In the first embodiment cellular “states” are characterized by measurements of many cellular changes induced when cells are stimulated to proliferate or to differentiate. The invention is used to obtain a weight matrix that emphasizes changes relevant for proliferating cells as opposed to differentiating cells, so that unknown cells could be sorted according to the operation of this weight matrix on its measured cellular changes. Again as a trivial example, if proliferating cells show increase in variable A, and differentiating cells increase in variable B, the weight matrix should include non-zero weights of opposite signs for these variables only. Since the pattern of changes in proliferating and differentiating cells is complex, with many overlapping components, the invention describes a method to fingerprint such multivariable patterns sorting them into one of a list of cellular states.

In the second embodiment the measurements follow dynamically cellular changes (here in phosphorylation levels) in response to a stimulus. The invention is used to obtain a weight matrix that describes the interactions between the measured components giving rise to the dynamic behavior. The weight matrix is used to “reverse engineer” the pathway from the measurements and present it graphically by lines corresponding to positive (inducing) and negative (inhibiting) weights (interaction strength) connecting the molecules for which changes was measured. The invention is suited in biology to study the effects of stimuli such as drugs, mutations, growth factors or hormones, forced expression of proteins and the time dependence of these effects, and characterize cellular states in controlled conditions such as cell starvation, proliferation, differentiation, transformation and appoptosis. It is therefore applicable to basic biological research (in fields such as cell cycle, signaling pathways, development and cell fate determination), to biomedical areas (screening of drugs, optimization of cocktails for chemotherapy, typing of tissues and cancers, etc.) as well as to analyses of complex ecological and financial systems.

The method and apparatus are briefly presented, illustrated by examples, and applied for two characteristic biological problems using available data, one for identifying steady state fingerprints correlated with proliferation due to mitogenic induction, and the second using dynamic data for drawing the hierarchy of interactions in the signal transduction pathway of insulin.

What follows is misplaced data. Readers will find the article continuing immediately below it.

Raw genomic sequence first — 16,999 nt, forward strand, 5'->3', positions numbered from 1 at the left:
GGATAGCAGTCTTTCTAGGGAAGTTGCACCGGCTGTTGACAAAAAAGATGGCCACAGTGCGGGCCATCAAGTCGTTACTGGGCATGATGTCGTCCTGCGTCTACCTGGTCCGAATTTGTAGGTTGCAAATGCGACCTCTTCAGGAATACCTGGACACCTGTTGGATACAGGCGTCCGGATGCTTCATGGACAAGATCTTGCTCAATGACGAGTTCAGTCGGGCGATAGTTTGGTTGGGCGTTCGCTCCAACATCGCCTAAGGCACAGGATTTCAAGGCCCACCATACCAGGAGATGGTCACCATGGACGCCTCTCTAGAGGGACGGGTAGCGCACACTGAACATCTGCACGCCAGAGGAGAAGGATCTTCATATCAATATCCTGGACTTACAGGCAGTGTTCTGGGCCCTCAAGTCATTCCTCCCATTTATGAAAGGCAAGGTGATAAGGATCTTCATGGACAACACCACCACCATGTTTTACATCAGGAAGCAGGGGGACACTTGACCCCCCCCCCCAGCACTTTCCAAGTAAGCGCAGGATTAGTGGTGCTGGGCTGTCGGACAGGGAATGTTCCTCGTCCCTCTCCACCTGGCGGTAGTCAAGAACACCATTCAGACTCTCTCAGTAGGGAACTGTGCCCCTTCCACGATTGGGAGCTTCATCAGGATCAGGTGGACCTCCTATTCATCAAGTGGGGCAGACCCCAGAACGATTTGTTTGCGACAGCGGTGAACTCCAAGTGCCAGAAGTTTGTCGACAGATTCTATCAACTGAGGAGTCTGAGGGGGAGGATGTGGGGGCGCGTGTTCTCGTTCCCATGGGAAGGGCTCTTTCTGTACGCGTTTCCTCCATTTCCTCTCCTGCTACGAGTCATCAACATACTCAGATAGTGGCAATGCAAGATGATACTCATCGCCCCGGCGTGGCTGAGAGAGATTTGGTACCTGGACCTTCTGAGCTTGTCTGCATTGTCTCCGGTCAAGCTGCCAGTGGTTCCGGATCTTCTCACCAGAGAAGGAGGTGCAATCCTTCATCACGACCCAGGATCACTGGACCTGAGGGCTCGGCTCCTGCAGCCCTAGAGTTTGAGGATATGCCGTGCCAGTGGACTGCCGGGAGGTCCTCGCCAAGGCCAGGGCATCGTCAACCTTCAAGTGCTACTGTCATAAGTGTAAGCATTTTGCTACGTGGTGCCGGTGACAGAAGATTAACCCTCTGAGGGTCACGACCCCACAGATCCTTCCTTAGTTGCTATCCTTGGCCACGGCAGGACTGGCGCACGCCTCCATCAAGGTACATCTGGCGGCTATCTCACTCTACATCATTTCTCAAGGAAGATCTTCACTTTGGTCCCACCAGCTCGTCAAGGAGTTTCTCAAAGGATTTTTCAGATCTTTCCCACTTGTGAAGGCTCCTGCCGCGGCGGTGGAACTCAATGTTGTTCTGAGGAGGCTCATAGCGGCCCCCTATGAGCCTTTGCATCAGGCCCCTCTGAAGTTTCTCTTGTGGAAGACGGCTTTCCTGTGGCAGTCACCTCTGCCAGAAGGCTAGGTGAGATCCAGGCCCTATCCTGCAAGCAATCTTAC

The invention comprises apparatus for analyzing multivariable data sets including a plurality of measured variables, said apparatus comprising:

    • a neural network capable of receiving signals contained in said data sets and processing said signals according to an artificial intelligence program; and
    • means for obtaining a matrix of weight parameters for said neural network and said data sets through a sequence of iterations, starting at random guess, and repeatedly averaging for many initial guesses until said matrix of weight parameters converge; and
    • means of evaluation of the relationship between said variables from said weight parameters.

The invention further comprises apparatus as above wherein said data sets comprise experimentally determined data which characterize variations in measurable components of a biological process. The invention can be used for fingerprinting complex cellular states by analysis of cell responses to external stimuli, with the apparatus comprising:

    • means for collecting data sets which includes a plurality of induced and measured variables which characterize stimuli applied to cells and responses of said cells to said stimuli;
    • a neural network capable of receiving signals contained in said data sets and to process said signals according to an artificial intelligence program; and
    • means for obtaining a matrix of weight parameters from said neural network, said weight parameters allowing identification of fingerprints of complex cellular states.

The invention can comprise apparatus according to the above wherein said external stimulus may be for example a drug, growth factor, hormone, a mutated proteins or forced expression of cellular component, and said complex cellular state is starvation, appoptosis, cell differentiation, mitogenicity of proliferating cells or cell cycle arrest.

The invention can comprise apparatus according to the above for construction of hierarchical architecture of interaction network between said components of said biological process by analysis of cell responses to external stimuli, comprising:

    • means for collecting time dependent data sets which includes a plurality of changing variables which characterize responses of said cells to said stimuli;
    • a neural network capable of receiving signals contained in said data sets and to process said signals according to an artificial intelligence program; and
    • means for obtaining a matrix of weight parameters from said neural network, said weight parameters allowing the construction of hierarchical architecture of said interaction network. The network can be a signaling pathway in cells.

The neural network matrix of weight parameters can be represented by a color coded image, in which dominating positive and negative weight parameters are easily identified.

The neural network can be comprised of a matrix of weight parameters Wji which operate on input variables I(k)j, through a monotonic transfer function to generate output variables O(k)i, according to:

O ( k ) j = f { i = 1 , N W ji * I ( k ) i + B j } ( k = 1 , L ; j = 1 , M ) ( Eq . 1 )